U.S. Senator James (Jim) Inhofe of Oklahoma has announced that he will be retiring from the Senate when the 117th Congress ends on January 3, 2023. Inhofe has served in the Senate since 1994 and his current term runs until 2027. Oklahoma state law provides that “if a vacancy or irrevocable resignation occurs in the office of a member of the United States Senate from Oklahoma” the state must hold a special election to fill the empty or to-be-empty seat. State law defines an “irrevocable resignation” as “a written letter of resignation to the Secretary of State . . . that serves notice of the Senate member’s resignation on a date certain.” In his letter, dated February 28, Inhofe gave an “irrevocable pledge” to step down next January 3. In accordance with state law, Oklahoma Governor Kevin Stitt thereafter issued an executive order for a special primary election to be held on June 28 and the special general election to choose Inhofe’s successor on November 8.
Oklahoma attorney Stephen Jones has now filed with the Oklahoma Supreme Court a petition for writs of mandamus and prohibition to bar the state election board from proceeding with the primary and general elections. Jones argues that the Seventeenth Amendment of the U.S. Constitution prohibits the holding of a special election to replace a member of the Senate prior to the Senator actually leaving office. Jones’s argument is that because the Seventeenth Amendment provides that the state executive authority “shall issue writs of election” only “[w]hen vacancies happen,” an election in anticipation of Inhofe’s retirement is prohibited. In other words, according to Jones, on November 8, a vacancy will not yet have happened and so an election on that date would be unconstitutional. Jones also asserts that under state law these elections also cannot be held under after Inhofe has actually retired. The Oklahoma Supreme Court has scheduled oral argument in the case for March 23.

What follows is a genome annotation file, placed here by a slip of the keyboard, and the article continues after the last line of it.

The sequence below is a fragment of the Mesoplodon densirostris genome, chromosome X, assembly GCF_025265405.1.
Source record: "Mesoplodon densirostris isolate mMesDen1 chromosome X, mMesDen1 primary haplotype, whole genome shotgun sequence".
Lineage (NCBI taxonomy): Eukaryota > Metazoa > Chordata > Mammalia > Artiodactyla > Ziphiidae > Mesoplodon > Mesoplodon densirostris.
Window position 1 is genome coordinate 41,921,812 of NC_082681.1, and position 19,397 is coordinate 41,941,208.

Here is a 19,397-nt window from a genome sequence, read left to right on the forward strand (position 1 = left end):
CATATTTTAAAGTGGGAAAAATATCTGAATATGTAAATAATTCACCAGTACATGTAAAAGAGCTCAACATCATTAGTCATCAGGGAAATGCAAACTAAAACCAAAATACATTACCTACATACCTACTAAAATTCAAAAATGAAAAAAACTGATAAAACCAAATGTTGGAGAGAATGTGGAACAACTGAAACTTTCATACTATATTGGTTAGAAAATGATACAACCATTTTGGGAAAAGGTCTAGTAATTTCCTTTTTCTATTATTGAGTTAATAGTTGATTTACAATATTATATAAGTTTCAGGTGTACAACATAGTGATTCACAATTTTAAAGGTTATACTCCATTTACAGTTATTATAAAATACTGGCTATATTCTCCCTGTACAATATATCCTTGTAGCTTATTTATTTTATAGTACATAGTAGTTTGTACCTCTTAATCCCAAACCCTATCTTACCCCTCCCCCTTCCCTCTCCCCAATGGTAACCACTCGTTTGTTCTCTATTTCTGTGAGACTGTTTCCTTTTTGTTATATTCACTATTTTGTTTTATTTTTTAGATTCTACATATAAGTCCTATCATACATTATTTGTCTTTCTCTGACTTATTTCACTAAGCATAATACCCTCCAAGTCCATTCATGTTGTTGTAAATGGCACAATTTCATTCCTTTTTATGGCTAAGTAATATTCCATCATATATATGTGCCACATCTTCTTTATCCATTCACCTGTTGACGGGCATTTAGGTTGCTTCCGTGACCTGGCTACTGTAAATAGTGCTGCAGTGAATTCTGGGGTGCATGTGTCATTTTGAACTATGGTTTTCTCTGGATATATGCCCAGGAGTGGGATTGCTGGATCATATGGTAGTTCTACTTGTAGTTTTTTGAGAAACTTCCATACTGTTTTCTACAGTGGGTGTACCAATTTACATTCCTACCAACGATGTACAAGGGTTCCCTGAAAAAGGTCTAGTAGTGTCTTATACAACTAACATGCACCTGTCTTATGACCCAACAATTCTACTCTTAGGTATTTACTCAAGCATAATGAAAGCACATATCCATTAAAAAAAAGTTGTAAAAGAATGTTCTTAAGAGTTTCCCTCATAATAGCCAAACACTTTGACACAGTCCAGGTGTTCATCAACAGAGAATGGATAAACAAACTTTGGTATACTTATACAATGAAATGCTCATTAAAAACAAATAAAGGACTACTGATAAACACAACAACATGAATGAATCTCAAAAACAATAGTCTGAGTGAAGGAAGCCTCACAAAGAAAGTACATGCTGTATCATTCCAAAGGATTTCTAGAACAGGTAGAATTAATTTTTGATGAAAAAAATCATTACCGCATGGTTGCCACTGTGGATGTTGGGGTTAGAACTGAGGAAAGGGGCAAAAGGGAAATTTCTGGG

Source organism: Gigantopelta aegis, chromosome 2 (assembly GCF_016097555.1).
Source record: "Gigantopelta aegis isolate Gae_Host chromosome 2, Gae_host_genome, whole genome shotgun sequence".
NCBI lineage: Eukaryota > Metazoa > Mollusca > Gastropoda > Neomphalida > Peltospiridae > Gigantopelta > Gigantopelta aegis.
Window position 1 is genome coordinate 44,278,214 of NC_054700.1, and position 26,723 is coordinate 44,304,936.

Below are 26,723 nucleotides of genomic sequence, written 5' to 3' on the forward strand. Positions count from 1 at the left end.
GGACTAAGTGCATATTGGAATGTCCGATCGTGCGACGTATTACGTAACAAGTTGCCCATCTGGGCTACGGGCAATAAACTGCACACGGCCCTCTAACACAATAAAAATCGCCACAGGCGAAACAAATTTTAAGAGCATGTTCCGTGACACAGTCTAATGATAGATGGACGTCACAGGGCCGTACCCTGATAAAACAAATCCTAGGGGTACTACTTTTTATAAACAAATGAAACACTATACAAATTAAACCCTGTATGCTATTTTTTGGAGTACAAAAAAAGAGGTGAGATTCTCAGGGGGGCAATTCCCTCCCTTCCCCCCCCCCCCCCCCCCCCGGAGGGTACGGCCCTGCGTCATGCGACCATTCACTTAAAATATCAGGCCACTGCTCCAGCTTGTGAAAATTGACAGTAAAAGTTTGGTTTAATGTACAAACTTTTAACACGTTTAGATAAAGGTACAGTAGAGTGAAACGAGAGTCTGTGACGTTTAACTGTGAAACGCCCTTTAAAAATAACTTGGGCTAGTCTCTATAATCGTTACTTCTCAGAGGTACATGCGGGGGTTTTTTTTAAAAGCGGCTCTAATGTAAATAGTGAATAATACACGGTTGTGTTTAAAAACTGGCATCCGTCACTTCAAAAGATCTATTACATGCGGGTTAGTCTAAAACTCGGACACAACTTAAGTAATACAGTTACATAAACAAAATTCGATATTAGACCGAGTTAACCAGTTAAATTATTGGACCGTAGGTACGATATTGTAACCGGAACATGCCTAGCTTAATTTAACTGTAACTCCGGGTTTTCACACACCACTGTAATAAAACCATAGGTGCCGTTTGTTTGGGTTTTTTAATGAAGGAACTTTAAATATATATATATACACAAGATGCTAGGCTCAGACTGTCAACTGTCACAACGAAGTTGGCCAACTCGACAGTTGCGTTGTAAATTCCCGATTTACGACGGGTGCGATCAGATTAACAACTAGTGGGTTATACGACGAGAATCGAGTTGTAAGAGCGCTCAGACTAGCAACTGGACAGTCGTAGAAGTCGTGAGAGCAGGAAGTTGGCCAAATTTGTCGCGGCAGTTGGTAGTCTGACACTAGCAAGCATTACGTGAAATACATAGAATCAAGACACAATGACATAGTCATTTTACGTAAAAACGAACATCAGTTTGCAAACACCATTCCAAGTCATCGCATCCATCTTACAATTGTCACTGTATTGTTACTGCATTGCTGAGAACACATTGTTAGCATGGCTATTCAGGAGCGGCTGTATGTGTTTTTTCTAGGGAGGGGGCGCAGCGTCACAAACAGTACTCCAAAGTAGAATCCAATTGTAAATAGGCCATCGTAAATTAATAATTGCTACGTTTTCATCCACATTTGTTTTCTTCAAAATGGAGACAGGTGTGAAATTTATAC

The Inhofe episode and the state supreme court petition raise many issues, including some that have no clear answer under settled law. So, in classic law-school fashion, we offer in this two-Part Series issue spotting (and issue analysis) rather than definitive issue resolution. To begin, we lay out the relevant text of the Seventeenth Amendment:
[Section1]: The Senate of the United States shall be composed of two Senators from each state, elected by the people thereof, for six years; and each Senator shall have one vote. The electors in each state shall have the qualifications requisite for electors of the most numerous branch of the state legislatures.
[Section 2]: When vacancies happen in the representation of any state in the Senate, the executive authority of such state shall issue writs of election to fill such vacancies: Provided, that the legislature of any state may empower the executive thereof to make temporary appointments until the people fill the vacancies by election as the legislature may direct.
With this text in mind, let’s turn to some of the issues implicated:
Issue #1: Can a State Hold a Special Election While the Senate Seat is Still Occupied?
There does not appear to be settled judicial precedent on this question (certainly Stephen Jones doesn’t cite any). Jones’s brief in support of the petition for relief in the Oklahoma Supreme Court focuses on the word “vacancy,” citing Black’s Law Dictionary for the idea that a vacancy means an actual lack of occupancy. In other words, Jones argues, there is no vacancy until the office is actually unoccupied—empty. We think this seems right, but we would focus more on the word “happen” more than the word “vacanc[y]” in the Seventeenth Amendment. Do vacancies “happen” only when an office becomes unoccupied, or do they “happen” before that? “Happen” means “occur” or “take place” and these terms seem to us styled in the present tense. A vacancy doesn’t happen until the vacancy exists, if we are being textual sticklers. Had the Seventeenth Amendment used a phrase like “when vacancies arise,” or “when vacancies become apparent” or “when vacancies need to be filled,” then the textual argument Jones makes would be a good deal weaker. We’re not certain that the choice as between these kinds of formulations in the Seventeenth Amendment was intentional, but on its face Jones’s reading of the Amendment’s words is at least plausible, and perhaps even the most natural.